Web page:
A rumour. At least in terms of Krakow, and most other major European cities that once had thriving Jewish populations, his words were prescient. So, I didn´t want to go to another empty Jewish quarter, with its synagogues turned into museums for tourists, or to a Klezmer concert with non-Jewish musicians because the Jews are largely vanished from this city, or to anything that is a cold reminder of the impossible abstraction of the Six Million. I tried to cling to what I had seen the day before on an overcast day with chilling rain. I tried to remember that each one of those six million is a story, rich and complex and vital, and that during a horrible decade in the middle of the last century, those stories were lost.

4 comments:

Bones74 said...

Andy - this is, I think, the problem we all face when trying to wrap our minds around something like the Holocaust - the limits of our ability to understand the magnitude of it. It's like trying to comprehend the distance from the Earth to the sun, and what that says about the size of the universe.
As teachers, we often pick one small thing - a picture of a pair of glasses, a tooth, a shoe - to represent just one life. Then, try to multiply that as much as you can. But, mostly, we just hope the message about the dangers of scapegoating, complacency and obedience comes through.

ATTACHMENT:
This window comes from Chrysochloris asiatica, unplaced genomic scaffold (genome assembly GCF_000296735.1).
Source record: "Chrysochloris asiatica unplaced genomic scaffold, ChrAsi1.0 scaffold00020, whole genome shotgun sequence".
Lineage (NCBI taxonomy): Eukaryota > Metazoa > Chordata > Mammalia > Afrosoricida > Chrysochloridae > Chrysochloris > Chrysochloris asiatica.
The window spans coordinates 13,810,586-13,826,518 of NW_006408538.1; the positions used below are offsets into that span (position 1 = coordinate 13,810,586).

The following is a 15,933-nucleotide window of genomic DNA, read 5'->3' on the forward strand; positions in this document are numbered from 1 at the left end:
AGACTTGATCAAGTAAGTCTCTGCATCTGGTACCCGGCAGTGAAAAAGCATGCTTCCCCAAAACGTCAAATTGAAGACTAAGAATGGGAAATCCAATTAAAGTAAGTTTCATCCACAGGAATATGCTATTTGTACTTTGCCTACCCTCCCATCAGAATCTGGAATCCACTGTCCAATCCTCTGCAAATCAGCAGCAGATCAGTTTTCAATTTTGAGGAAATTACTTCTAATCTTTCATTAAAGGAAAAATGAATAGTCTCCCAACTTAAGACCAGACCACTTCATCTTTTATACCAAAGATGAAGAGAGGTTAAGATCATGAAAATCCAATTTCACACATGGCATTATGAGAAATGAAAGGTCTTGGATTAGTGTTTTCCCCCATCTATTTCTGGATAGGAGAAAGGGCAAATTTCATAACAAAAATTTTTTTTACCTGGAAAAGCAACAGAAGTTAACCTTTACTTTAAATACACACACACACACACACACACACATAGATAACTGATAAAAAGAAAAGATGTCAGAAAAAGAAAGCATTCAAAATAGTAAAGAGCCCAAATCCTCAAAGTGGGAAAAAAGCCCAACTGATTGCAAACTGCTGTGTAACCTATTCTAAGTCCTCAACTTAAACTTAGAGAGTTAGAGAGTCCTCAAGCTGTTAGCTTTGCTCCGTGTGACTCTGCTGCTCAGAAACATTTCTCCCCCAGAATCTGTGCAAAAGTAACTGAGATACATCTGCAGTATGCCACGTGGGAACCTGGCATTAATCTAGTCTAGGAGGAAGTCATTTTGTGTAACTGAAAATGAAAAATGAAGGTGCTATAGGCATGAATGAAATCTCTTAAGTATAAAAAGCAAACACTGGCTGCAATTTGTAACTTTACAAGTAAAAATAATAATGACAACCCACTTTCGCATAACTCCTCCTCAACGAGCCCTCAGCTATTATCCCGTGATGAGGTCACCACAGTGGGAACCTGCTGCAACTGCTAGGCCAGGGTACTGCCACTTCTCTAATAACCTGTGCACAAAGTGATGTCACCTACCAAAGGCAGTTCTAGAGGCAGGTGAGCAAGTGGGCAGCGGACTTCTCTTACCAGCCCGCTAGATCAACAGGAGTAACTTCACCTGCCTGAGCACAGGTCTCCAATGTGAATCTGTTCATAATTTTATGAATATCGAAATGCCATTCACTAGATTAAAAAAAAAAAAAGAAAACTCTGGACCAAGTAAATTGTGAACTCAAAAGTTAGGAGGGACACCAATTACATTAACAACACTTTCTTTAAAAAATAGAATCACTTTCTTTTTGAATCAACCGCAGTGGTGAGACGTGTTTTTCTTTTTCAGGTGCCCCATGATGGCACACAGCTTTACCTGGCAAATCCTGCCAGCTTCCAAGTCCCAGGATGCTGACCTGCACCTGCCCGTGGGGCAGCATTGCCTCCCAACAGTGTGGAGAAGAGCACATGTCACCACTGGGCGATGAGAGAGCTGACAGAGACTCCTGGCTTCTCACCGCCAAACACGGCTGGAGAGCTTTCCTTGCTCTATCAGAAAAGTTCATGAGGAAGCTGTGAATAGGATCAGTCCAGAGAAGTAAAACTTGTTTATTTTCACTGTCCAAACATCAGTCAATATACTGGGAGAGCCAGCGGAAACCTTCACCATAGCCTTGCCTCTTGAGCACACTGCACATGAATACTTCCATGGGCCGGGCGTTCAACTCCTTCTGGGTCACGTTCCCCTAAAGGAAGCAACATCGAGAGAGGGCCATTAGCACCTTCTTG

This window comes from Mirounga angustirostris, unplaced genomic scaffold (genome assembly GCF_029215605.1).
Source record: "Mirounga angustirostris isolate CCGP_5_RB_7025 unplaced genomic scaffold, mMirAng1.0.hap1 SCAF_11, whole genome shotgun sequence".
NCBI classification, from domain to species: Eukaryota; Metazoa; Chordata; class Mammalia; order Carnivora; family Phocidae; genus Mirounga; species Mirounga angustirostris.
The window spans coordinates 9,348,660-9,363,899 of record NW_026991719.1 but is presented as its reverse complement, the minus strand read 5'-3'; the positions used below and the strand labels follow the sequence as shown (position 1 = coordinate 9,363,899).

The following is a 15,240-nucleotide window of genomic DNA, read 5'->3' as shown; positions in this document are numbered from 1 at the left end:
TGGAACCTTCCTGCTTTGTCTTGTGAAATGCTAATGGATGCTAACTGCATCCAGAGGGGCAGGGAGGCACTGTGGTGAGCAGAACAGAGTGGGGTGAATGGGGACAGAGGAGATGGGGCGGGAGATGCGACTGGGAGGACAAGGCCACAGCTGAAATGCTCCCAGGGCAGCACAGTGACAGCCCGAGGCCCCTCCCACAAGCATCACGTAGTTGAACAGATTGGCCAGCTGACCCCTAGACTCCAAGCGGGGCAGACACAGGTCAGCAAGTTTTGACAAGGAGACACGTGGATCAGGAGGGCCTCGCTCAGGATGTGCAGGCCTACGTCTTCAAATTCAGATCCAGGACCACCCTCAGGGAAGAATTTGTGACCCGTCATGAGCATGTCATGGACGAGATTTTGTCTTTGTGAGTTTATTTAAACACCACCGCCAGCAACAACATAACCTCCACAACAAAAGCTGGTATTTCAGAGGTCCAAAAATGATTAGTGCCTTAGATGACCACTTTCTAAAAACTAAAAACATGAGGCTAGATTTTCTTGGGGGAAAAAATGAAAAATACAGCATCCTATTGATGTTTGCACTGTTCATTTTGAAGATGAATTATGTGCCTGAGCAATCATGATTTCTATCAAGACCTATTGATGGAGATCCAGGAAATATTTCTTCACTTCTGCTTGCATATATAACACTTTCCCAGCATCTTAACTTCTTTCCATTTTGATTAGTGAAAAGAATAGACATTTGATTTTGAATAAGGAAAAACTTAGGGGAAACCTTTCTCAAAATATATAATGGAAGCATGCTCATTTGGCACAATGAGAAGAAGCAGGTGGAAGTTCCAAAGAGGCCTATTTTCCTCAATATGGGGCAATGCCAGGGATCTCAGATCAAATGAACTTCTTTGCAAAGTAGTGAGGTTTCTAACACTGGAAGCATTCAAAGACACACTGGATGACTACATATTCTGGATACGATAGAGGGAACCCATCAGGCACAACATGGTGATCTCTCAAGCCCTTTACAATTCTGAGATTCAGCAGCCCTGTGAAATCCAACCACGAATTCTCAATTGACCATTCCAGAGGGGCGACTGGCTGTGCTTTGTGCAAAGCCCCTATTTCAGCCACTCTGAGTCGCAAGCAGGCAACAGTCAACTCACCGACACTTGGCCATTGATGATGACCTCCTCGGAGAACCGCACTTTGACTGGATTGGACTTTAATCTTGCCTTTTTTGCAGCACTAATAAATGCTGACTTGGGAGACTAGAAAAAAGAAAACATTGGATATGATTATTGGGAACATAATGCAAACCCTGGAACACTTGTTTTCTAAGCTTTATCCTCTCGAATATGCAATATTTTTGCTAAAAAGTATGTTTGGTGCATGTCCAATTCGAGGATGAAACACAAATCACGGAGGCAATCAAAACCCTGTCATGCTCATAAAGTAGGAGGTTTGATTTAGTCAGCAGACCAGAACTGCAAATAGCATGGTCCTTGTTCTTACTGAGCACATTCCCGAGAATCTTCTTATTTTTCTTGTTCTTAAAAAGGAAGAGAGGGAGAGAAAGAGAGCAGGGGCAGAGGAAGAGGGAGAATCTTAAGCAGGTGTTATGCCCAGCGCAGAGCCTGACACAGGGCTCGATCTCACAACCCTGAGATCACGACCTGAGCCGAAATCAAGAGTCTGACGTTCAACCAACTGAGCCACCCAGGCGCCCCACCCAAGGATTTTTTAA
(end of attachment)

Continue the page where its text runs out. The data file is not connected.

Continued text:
Thanks for writing all of this.

Mr. Odney said...

Thanks Rachel. I think you´re right about the need for those markers. For me, it was the shoes.

For those of you who are just trolling the blog, and have not subscribed to e-mail posts, I wanted to share with you a wonderful, somewhat mindblowing post from my friend Karin, who lives in Germany. Following that is a response from my Dad.

Enjoy:

Hi everybody,let me introduce myself - otherwise known as Karin Slenzcka (also listed as a member of this group, with one of my e-mail-addresses, for some odd reason I have no control of), I am here chosing to identify myself as *germangirl*. I've been following Andy's travelogue with great interest, sympathizing with the fellow Europeans he is so carefully scrutinizing and describing to us.

In describing his trip to Auschwitz, he has touched a subject I have discussed with him more than once, and a subject that keeps coming back to me from various perspectives: the question of my own personal attitude towards Auschwitz and the Holocaust, which (as I have re-discovered in writing my thoughts down) is strongly coloured by my seeing things both from a German and from an American perspective, having mixed parents and dual citizenship. I'd like to share these reflections here, because they also touch a relatively "typical" aspect of German education, at least as it was when I was going to school - something I'd almost be tempted to call rote confrontation with the Nazi German past.